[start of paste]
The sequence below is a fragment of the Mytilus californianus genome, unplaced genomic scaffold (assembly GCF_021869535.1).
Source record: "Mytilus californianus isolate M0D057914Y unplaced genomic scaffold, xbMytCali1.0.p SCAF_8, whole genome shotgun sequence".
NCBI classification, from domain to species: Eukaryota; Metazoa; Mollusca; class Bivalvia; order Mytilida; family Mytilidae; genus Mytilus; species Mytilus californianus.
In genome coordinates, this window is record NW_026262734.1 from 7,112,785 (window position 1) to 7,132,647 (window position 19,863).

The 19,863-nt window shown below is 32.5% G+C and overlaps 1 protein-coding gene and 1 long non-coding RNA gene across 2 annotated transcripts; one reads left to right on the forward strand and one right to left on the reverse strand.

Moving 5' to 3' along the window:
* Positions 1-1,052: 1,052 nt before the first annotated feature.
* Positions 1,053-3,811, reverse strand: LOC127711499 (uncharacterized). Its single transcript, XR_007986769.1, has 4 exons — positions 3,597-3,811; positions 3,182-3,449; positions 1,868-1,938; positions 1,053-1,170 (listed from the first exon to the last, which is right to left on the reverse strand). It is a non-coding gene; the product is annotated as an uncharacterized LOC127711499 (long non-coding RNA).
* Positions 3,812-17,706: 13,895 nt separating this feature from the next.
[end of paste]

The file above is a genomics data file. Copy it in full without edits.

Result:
The sequence below is a fragment of the Mytilus californianus genome, unplaced genomic scaffold (assembly GCF_021869535.1).
Source record: "Mytilus californianus isolate M0D057914Y unplaced genomic scaffold, xbMytCali1.0.p SCAF_8, whole genome shotgun sequence".
NCBI classification, from domain to species: Eukaryota; Metazoa; Mollusca; class Bivalvia; order Mytilida; family Mytilidae; genus Mytilus; species Mytilus californianus.
In genome coordinates, this window is record NW_026262734.1 from 7,112,785 (window position 1) to 7,132,647 (window position 19,863).

The 19,863-nt window shown below is 32.5% G+C and overlaps 1 protein-coding gene and 1 long non-coding RNA gene across 2 annotated transcripts; one reads left to right on the forward strand and one right to left on the reverse strand.

Moving 5' to 3' along the window:
* Positions 1-1,052: 1,052 nt before the first annotated feature.
* Positions 1,053-3,811, reverse strand: LOC127711499 (uncharacterized). Its single transcript, XR_007986769.1, has 4 exons — positions 3,597-3,811; positions 3,182-3,449; positions 1,868-1,938; positions 1,053-1,170 (listed from the first exon to the last, which is right to left on the reverse strand). It is a non-coding gene; the product is annotated as an uncharacterized LOC127711499 (long non-coding RNA).
* Positions 3,812-17,706: 13,895 nt separating this feature from the next.